Formal print activities: Activities where the focus is on the print (e.g., practicing writing, or reading an alphabet book).


Holophrastic speech: The term used to describe the stage of language production when children use single words to represent a number of meanings (e.g., “go” means “The truck is moving” or “I’m leaving”).

Home literacy (family literacy): Includes the home environment and all activities that a child engages in or observes related to literacy within the home (e.g., watching a parent read the newspaper, or being read to by a grandparent).


Infant directed speech: The type of speech used in some cultures when communicating with an infant, characterized by exaggerated pitch and enunciation as well as a slowed rate with increased pauses (e.g.: “Do you want to smile for Mommy? Yes you do!”). Previously termed motherese.

Informal print activities: Activities where print is present but not the central focus (e.g., storybook reading).

Instruction: A more structured form of teaching that involves prior planning to meet specific goals; often occurs in larger group settings.


Joint attention: An adult following a child’s gaze to an object of interest and vice versa.

Joint writing activity: Any writing activity which a child takes part in with an adult’s help/facilitation (e.g., an adult helping a child write their name).


Multilingual: Refers to people who understand and speak two or more languages.


Nonverbal communication (non-linguistic): The use of physical actions and facial expressions to convey meaning (e.g. pointing, smiling and jointly looking at an object of interest).

Norm-referenced test: A standardized test that compares a child to a group of peers with similar characteristics such as age.


Observation and recording: Observations which are systematically recorded regarding children’s behaviour (e.g., physical actions, speech, facial expressions) and the context (e.g. snack time) of the observations.

Onset: The initial sound in a word or syllable (e.g. /b/ in ball, /k/ in cat and /t/ in tear).

Oral language: Spoken or verbal language.

Oral tradition: The use of verbal methods of passing on information through spoken communication and such mediums as storytelling; used in Aboriginal and other cultures.

Orthography: Refers to the visual representation of spoken language by letters and diacritics (symbols denoting stress and pronunciation); spelling.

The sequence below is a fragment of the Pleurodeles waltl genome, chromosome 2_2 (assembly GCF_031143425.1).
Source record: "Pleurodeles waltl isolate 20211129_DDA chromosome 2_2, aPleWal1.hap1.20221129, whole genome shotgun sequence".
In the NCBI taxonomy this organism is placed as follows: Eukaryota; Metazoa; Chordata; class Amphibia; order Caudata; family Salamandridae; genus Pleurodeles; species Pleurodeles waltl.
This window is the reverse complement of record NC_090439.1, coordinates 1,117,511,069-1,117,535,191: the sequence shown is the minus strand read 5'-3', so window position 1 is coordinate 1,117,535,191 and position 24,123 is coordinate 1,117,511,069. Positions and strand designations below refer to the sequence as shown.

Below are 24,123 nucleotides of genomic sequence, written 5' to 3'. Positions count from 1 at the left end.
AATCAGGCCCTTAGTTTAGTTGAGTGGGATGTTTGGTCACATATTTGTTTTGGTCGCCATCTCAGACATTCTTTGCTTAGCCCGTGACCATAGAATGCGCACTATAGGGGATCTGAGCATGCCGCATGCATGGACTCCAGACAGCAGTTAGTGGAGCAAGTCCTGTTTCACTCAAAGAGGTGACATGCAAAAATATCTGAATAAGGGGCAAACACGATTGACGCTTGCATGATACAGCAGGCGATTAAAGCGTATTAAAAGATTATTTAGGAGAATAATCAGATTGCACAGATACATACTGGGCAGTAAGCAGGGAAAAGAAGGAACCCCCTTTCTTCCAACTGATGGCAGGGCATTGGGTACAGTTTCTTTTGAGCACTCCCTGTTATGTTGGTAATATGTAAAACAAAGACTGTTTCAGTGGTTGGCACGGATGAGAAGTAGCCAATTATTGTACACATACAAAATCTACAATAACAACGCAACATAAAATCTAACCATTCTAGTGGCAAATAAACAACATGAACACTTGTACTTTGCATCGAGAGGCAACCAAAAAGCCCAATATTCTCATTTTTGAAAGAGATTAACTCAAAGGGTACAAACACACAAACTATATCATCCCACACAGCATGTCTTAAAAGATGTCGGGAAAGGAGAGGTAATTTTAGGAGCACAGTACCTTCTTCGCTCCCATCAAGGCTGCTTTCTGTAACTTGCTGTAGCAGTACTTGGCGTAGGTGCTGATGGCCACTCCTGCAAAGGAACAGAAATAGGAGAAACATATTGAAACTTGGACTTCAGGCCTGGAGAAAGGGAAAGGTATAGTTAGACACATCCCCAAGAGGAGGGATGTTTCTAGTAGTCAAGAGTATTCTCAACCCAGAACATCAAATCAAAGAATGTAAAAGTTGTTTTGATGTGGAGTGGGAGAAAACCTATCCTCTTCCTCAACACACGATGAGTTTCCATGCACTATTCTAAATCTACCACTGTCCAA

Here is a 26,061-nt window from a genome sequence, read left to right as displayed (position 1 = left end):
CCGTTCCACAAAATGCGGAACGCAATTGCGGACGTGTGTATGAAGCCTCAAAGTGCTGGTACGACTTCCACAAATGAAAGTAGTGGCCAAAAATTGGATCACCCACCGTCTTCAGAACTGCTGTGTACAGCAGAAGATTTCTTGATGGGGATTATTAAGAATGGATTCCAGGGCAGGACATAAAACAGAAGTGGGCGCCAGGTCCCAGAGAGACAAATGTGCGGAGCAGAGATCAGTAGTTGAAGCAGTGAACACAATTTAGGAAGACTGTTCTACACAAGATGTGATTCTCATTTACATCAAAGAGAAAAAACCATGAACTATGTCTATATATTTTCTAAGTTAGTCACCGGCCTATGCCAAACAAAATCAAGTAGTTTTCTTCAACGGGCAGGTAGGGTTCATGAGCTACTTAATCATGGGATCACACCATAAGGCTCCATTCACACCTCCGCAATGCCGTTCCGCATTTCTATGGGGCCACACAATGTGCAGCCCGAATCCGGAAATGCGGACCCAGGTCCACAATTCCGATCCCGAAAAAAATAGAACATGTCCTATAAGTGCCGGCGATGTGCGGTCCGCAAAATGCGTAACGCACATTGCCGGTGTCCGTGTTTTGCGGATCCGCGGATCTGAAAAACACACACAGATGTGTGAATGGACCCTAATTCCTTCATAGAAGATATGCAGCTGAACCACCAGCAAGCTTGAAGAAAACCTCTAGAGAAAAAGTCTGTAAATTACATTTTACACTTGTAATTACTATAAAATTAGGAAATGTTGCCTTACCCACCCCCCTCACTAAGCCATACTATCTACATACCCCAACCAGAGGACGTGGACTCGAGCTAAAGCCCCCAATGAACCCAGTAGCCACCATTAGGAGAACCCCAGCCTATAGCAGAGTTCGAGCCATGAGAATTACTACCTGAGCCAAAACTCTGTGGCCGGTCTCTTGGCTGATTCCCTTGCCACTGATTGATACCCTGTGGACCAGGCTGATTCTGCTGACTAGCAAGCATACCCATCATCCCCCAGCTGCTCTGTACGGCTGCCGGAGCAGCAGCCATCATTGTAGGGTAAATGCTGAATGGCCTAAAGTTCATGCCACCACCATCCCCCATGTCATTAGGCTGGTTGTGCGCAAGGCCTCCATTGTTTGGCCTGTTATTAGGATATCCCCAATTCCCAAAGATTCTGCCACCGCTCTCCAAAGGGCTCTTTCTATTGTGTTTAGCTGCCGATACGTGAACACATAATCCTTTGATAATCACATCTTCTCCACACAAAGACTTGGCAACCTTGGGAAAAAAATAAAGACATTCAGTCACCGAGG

Overextension: Occurs when a child assigns a more general meaning to a word than it actually holds (e.g. calling all four legged animals dogs).

Overgeneralization: Application of a grammatical rule to broadly. For example, adding –ed to all words to indicate past tense, results in correct (walked) and incorrect (goed) past tense formation.


Passive sentence structure: Sentences that are structured in such a way that the object of the action is the subject of the sentence (e.g. The TRUCK was driven by the boy).

Phonemes: The basic units of speech which can distinguish a different meaning in words; the spoken word ‘rope’ is made up of three phonemes /r/, /o/, / p/, and differs by only one phoneme from the spoken words “soap,” “road”, and “rip.”

Phonemic awareness: The understanding that words are made up of smaller sounds (e.g., phonemes) and that these sounds can be blended into words.

Phonetic awareness: Insight that every spoken word is a sequence of phonemes.

Phonics: Instructional practice for facilitating reading that emphasizes how letters and letter patterns are related to speech sounds.

Phonological awareness: The general ability to attend to the sounds of language without reference to meaning; ability to recognize sounds of language and talk about them. A more inclusive term than phonetic awareness. In practical terms, phonological awareness involves understanding that words break down into the following parts: phonemes, onsets, rimes, and syllables. A phoneme is the most basic sound of speech that allows you to tell two similar words apart. For example, the words “mat” (/mæt/) and “cat” (/kæt/) both have three phonemes and differ by only one phoneme. More specifically, “mat” and “cat” have different onsets, the first sound in a word, and the same rime, the sounds of the vowel and following consonants. Together, the onset and the rime form a syllable, for example /s^n/ is the first syllable in sunshine.